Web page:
Interesting news from NCPE about the Treasury offset program and Economic Impact Payments
New Refund Offset Rules Hit Persons Who Qualified for EIPs But Didn’t Get Them
The National Tax Advocate (NTA)’s blog points out: a) that the Consolidated Appropriations Act, 2021 contains changes in the rules for when IRS can offset a refund by certain debts owed by the taxpayer; and b) that those changes treat taxpayers who qualified for economic impact payments (EIPs), but did not get one or both of them, differently from taxpayers who received their EIPs. The blog contains suggestions to fix the problem.
The Coronavirus Aid, Relief, and Economic Security Act (CARES Act, PL 116-136) provided for direct payments/rebates to certain individual taxpayers. These were referred to as Economic Impact Payments (“EIP 1”). (Code Sec. 6428(f)) EIP 1 is actually an advance payment of a “recovery rebate credit” (RRC). (Code Sec. 6428(e))
Code Sec. 6428A, as added by Sec. 272 of the COVID-Related Tax Relief Act, which is part of the Consolidated Appropriations Act, 2021 (CAA; PL 116-260), provides an RRC payable for eligible individuals.
IRS is authorized to make advance payments (EIP 2s) of this credit to eligible individuals using their 2019 return information to determine their eligibility for the credit. (Code Sec. 6428A(f))
Code Sec. 6402 generally authorizes IRS to reduce a taxpayer’s refund through offset to repay outstanding federal tax liabilities and requires IRS to make offsets to satisfy past-due child support, unpaid student loans, and certain other federal and state liabilities.
The CARES Act provided that EIP 1s and the RRC could not be offset to satisfy outstanding debts, with the exception of past-due child support. (Sec. 2201(d)DivA, PL 116-136)
CAA went a step further and protected EIP 2s from all offsets, including past-due child support. (Sec. 272(d)DivN, PL 116-260) However, it limited this protection to advance payments (Sec. 272(d)DivN, PL 116-260) and retroactively revised CARES Act Section 2201(d), subjecting RRCs to regular offset rules for unpaid federal taxes and certain other debts. (Sec. 273(c)DivN, PL 116-260, 12/27/2020)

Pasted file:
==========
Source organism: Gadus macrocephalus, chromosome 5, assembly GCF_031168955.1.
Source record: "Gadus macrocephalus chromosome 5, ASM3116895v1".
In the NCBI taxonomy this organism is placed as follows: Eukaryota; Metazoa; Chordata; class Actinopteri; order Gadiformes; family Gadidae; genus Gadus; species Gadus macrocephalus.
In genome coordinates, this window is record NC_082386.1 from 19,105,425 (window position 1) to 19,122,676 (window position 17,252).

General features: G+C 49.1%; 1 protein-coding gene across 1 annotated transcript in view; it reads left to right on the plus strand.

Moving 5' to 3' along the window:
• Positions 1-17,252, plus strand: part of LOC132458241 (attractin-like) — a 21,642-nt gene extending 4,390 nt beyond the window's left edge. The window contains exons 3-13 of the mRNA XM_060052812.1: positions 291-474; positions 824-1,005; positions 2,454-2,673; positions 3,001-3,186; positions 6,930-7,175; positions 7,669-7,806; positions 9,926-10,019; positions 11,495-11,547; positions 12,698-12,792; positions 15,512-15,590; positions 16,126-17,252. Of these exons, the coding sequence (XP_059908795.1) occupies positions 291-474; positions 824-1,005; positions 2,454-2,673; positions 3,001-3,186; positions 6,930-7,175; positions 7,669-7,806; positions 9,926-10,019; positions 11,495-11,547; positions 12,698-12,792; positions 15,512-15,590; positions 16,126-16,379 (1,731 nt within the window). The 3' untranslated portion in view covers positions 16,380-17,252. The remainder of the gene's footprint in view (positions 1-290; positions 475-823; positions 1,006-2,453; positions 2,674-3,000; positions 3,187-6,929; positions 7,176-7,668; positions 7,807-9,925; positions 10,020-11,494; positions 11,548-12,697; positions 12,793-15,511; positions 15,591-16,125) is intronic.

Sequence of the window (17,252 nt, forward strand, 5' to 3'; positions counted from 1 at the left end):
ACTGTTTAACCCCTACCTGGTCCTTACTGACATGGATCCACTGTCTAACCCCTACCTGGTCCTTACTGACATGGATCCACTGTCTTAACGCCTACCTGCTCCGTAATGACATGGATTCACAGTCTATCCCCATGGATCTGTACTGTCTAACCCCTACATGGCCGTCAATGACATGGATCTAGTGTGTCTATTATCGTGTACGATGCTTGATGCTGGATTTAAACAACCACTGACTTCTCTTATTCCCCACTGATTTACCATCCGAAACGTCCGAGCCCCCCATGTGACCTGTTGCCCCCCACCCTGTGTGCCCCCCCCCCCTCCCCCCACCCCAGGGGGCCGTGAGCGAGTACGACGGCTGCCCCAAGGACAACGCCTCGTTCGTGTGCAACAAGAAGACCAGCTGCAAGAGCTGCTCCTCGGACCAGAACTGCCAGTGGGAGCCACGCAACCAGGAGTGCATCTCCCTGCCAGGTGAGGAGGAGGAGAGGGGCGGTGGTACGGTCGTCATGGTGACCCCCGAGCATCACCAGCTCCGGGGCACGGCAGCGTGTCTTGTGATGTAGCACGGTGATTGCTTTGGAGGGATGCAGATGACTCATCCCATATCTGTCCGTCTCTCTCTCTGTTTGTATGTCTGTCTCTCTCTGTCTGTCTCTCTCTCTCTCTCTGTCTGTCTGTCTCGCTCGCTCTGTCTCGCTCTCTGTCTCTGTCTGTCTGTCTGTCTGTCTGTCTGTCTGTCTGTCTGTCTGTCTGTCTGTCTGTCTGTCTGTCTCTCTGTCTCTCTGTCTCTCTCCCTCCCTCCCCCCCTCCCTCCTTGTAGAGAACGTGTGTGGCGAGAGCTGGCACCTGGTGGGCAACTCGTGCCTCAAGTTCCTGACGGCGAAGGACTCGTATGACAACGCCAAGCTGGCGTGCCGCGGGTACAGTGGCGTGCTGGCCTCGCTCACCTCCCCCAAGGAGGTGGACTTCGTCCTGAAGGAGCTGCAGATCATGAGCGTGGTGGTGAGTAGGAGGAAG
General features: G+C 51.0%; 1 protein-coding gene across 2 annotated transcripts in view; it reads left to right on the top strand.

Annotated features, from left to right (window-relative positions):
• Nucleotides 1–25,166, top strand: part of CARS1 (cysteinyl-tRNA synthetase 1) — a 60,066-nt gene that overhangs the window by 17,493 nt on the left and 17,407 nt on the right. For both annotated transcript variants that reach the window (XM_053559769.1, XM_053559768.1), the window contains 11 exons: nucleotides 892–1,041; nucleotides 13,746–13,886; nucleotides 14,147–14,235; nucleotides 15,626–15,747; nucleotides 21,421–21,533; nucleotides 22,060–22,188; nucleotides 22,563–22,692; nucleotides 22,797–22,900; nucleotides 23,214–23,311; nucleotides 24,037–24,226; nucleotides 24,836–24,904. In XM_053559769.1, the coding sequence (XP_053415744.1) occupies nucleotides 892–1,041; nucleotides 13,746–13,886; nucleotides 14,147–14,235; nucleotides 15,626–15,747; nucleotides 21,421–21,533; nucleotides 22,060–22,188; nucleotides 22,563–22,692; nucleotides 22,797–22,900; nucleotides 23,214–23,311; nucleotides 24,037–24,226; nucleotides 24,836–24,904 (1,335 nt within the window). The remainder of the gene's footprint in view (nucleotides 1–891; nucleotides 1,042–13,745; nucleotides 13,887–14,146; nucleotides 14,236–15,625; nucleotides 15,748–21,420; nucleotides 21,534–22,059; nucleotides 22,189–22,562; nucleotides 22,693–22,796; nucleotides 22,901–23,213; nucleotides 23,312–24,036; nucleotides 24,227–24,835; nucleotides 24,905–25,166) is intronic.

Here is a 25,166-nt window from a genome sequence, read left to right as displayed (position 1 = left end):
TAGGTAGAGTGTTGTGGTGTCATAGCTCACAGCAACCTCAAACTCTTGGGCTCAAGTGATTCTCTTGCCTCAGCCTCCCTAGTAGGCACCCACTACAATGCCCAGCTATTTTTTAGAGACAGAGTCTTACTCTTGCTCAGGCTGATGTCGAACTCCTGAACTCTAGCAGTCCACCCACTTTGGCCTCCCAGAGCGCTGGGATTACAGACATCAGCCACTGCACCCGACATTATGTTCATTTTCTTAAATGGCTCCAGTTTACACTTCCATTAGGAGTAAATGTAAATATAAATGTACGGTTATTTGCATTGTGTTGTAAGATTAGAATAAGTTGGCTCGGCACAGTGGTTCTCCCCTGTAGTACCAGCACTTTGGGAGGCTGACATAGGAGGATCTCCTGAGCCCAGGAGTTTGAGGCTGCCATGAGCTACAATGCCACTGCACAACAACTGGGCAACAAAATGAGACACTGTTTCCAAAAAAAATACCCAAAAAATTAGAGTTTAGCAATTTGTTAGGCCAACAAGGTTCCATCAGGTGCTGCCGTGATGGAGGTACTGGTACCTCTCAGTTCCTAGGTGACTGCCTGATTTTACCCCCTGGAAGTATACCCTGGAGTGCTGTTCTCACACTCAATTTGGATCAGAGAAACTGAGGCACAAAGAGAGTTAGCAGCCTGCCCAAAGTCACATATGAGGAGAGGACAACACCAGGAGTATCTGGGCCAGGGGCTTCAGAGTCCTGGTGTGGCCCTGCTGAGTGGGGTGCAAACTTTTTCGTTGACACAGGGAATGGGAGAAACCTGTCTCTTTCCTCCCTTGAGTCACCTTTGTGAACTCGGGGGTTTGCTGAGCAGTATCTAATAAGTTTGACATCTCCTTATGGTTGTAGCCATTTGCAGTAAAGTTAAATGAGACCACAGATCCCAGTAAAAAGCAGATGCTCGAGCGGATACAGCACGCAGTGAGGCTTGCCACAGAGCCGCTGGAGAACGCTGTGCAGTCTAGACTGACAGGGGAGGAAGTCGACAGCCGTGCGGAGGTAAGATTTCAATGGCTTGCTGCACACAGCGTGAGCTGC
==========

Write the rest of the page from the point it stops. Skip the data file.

Among the NTA’s powers is the power to issue Taxpayer Assistance Orders (TAOs) in cases involving “significant hardship.” (Code Sec. 7811(a)(1))
A TAO can direct IRS immediately to pay a refund due a taxpayer where the taxpayer faces a severe hardship (Ann. 96-5, 1996-4 IRB 99; Fact Sheet 1996-04), even though the taxpayer owes unpaid taxes against which the refund can be offset. As noted above, normally, IRS will offset the overpayment against the taxpayer’s outstanding federal tax liabilities. But if the taxpayer establishes that a significant hardship exists, the NTA will issue a TAO for an “offset bypass refund” (OBR), i.e., a refund that bypasses the normal offset process. (Service Center Advice 200135027)
Since the passage of the CARES Act, IRS has continued to tell taxpayers that it could not correct or issue additional EIP 1 payments due to lack of resources and that individuals who did not receive some or all of their EIPs would need to claim an RRC when they file their 2020 tax return. See, for example, IR 2020-257.
The NTA notes that the current situation treats similarly situated taxpayers differently:
• Eligible individuals who receive the full amount of their EIPs in advance, despite having certain outstanding debts, do not have their payments subject to offset (with the exception of past-due child support).
• Eligible individuals who do not receive the full amount of their EIPs in advance and have certain outstanding debts will receive a reduced RRC or none at all when they claim it on their 2020 tax returns later this year.
The NTA notes that financially struggling taxpayers who were entitled to receive the full amount of the EIP last year, but did not receive it, have effectively been harmed once. It is unfair to harm some of these taxpayers a second time by seizing some, or all, of their stimulus payments.
Additionally, some offsets of overpayments attributable to unpaid federal tax liabilities may be inaccurate. As of December 25, 2020, IRS estimated it still has not fully processed nearly seven million 2019 individual income tax returns and millions of pieces of taxpayer correspondence. As a result, the tax accounts of millions of taxpayers may not be properly adjusted. They may be owed refunds or have challenged a tax liability. As a result, IRS may end up offsetting refunds to satisfy federal tax debts that no longer exist. Until IRS is fully caught up in processing 2019 tax returns and correspondence, the risk of improperly offsetting taxpayer refunds is substantially higher than in most years.
The NTA suggests that IRS use its discretion to issue RRCs without offset against federal tax debts. It notes that he American Bar Association Section of Taxation recently issued formal comments making three suggestions regarding how this could be accomplished. One suggestion is to automatically apply the OBR procedures to any offset of unpaid federal taxes for individuals with incomes under 250% of the Federal Poverty Level.